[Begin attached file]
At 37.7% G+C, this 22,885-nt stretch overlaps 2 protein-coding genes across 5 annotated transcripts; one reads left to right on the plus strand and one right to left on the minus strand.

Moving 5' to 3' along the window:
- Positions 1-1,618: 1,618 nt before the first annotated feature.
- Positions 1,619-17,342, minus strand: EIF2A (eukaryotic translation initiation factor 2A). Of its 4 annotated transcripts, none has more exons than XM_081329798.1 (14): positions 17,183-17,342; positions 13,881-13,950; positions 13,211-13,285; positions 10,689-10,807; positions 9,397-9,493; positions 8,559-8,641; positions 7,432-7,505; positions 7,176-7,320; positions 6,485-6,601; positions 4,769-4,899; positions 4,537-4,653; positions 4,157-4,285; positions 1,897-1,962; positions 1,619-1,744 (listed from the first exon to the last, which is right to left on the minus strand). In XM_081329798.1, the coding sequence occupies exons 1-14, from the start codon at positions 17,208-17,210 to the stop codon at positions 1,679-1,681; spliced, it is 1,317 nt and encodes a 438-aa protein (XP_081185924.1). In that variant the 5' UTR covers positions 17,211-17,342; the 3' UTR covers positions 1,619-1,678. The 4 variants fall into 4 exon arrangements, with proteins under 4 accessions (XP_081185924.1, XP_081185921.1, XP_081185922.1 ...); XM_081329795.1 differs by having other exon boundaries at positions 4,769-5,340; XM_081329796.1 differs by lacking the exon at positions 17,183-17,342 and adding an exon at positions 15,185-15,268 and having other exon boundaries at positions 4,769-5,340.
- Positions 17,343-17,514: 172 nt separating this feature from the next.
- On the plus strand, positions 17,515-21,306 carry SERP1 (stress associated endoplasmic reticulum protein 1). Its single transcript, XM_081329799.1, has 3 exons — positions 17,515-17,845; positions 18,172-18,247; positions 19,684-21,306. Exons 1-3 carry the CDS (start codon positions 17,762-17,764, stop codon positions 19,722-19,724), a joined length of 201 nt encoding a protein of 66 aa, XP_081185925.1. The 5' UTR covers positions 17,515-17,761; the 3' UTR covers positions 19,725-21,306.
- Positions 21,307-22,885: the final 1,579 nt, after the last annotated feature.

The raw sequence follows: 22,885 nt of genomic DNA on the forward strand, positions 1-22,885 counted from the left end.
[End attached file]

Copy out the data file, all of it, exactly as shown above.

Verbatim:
At 37.7% G+C, this 22,885-nt stretch overlaps 2 protein-coding genes across 5 annotated transcripts; one reads left to right on the plus strand and one right to left on the minus strand.

Moving 5' to 3' along the window:
- Positions 1-1,618: 1,618 nt before the first annotated feature.
- Positions 1,619-17,342, minus strand: EIF2A (eukaryotic translation initiation factor 2A). Of its 4 annotated transcripts, none has more exons than XM_081329798.1 (14): positions 17,183-17,342; positions 13,881-13,950; positions 13,211-13,285; positions 10,689-10,807; positions 9,397-9,493; positions 8,559-8,641; positions 7,432-7,505; positions 7,176-7,320; positions 6,485-6,601; positions 4,769-4,899; positions 4,537-4,653; positions 4,157-4,285; positions 1,897-1,962; positions 1,619-1,744 (listed from the first exon to the last, which is right to left on the minus strand). In XM_081329798.1, the coding sequence occupies exons 1-14, from the start codon at positions 17,208-17,210 to the stop codon at positions 1,679-1,681; spliced, it is 1,317 nt and encodes a 438-aa protein (XP_081185924.1). In that variant the 5' UTR covers positions 17,211-17,342; the 3' UTR covers positions 1,619-1,678. The 4 variants fall into 4 exon arrangements, with proteins under 4 accessions (XP_081185924.1, XP_081185921.1, XP_081185922.1 ...); XM_081329795.1 differs by having other exon boundaries at positions 4,769-5,340; XM_081329796.1 differs by lacking the exon at positions 17,183-17,342 and adding an exon at positions 15,185-15,268 and having other exon boundaries at positions 4,769-5,340.
- Positions 17,343-17,514: 172 nt separating this feature from the next.
- On the plus strand, positions 17,515-21,306 carry SERP1 (stress associated endoplasmic reticulum protein 1). Its single transcript, XM_081329799.1, has 3 exons — positions 17,515-17,845; positions 18,172-18,247; positions 19,684-21,306. Exons 1-3 carry the CDS (start codon positions 17,762-17,764, stop codon positions 19,722-19,724), a joined length of 201 nt encoding a protein of 66 aa, XP_081185925.1. The 5' UTR covers positions 17,515-17,761; the 3' UTR covers positions 19,725-21,306.
- Positions 21,307-22,885: the final 1,579 nt, after the last annotated feature.

The raw sequence follows: 22,885 nt of genomic DNA on the forward strand, positions 1-22,885 counted from the left end.